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One of the more famous chess puzzles, the eight queens puzzle asks that the solver place eight queens on a chess board in such a way that none of them is under attack from any of the others. Excluding rotations and reflections, there are twelve different ways to do this.

Writing an efficient algorithm to solve the problem is an instructive exercise undertaken in many computer science courses, since it builds understanding of recursion and backtracking. Here's a rough sketch of a very bad algorithm which produces many duplicate answers, but illustrates the general idea:

```solve(numqueens)
if no captures possible then
if numqueens = 8 then
output solution
else
for each unoccupied square
place queen on square
solve(numqueens+1)
remove queen
```

The puzzle generalises easily to other square boards, the 4x4 board being the smallest on which a solution exists.

There is a simple algorithm yielding a single solution to the n queens puzzle for n = 1 or any n ≥ 4. It wasn't the first simple one ever created, but it does work :

1. Divide n by 12. Remember the remainder (it's 8 for the eight queens puzzle).
2. Write a list of the even numbers from 2 to n in order.
3. If the remainder is 3 or 9, move 2 to the end of the list.
4. Write the odd numbers from 1 to n in order, but, if the remainder is 8, switch pairs (i.e. 3, 1, 7, 5, 11, 9, …).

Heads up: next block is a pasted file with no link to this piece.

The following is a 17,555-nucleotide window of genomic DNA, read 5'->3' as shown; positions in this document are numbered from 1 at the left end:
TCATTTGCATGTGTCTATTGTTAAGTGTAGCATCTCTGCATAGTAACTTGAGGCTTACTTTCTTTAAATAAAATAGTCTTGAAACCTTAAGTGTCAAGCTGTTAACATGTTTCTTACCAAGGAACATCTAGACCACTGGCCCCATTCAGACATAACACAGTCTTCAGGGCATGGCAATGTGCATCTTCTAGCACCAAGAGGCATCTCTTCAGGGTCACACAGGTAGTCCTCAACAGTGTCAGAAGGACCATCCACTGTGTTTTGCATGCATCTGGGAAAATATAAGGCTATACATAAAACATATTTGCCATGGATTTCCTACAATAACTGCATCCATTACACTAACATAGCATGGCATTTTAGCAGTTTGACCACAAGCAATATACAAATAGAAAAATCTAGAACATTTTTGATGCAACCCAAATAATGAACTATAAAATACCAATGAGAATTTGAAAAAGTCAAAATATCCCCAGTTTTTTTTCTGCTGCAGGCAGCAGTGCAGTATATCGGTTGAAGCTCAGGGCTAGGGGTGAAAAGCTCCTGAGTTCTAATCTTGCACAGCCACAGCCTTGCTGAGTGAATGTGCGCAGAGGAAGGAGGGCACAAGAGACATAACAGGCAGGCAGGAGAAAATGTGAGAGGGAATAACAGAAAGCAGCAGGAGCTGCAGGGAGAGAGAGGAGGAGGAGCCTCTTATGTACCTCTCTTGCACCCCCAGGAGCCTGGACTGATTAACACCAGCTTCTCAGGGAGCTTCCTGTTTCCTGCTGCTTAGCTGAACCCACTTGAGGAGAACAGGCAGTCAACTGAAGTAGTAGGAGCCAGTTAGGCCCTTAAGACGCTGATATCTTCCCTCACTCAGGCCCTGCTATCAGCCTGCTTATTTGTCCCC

5. If the remainder is 2, switch the places of 1 and 3, then move 5 to the end of the list.
6. If the remainder is 3 or 9, move 1 and 3 to the end of the list.
7. Place the first-column queen in the row with the first number in the list, place the second-column queen in the row with the second number in the list, etc.

Examples :

• 8 queens (remainder 8): 2, 4, 6, 8, 3, 1, 7, 5.
• 14 queens (remainder 2): 2, 4, 6, 8, 10, 12, 14, 3, 1, 7, 9, 11, 13, 5.
• 15 queens (remainder 3): 4, 6, 8, 10, 12, 14, 2, 5, 7, 9, 11, 13, 15, 1, 3.
• 20 queens (remainder 8): 2, 4, 6, 8, 10, 12, 14, 16, 18, 20, 3, 1, 7, 5, 11, 9, 15, 13, 19, 17.
Note to those, for some reason, checking: I submitted this algorithm to Wikipedia.

Also, the problem is effectively the same as (isomorphic to) the problem of choosing a permutation of the first n naturals such that the distance between any two elements is not the normal distance (for instance, you wouldn't have …1, 5, 3… or …3, 25, 1… because 1 and 3 are normally two apart).

It is impossible to have two queens sharing the same column or row. If rows are represented by the actual permutation numbers, they each occur only once. If columns are represented by the permutation positions, they can only occur once.

It is impossible to have two queens sharing the same diagonal. For every permutation position (column) a bishop moves, it must move one permutation number (row), so the position and the number must change by the same absolute value. If two squares do not share their normal distance, the change in absolute value of the two values is different and this does not happen.

Therefore, the two are the same problem. Thinking of it as a permutation with no normal distances is usually simpler than thinking of it as queens on a chessboard.

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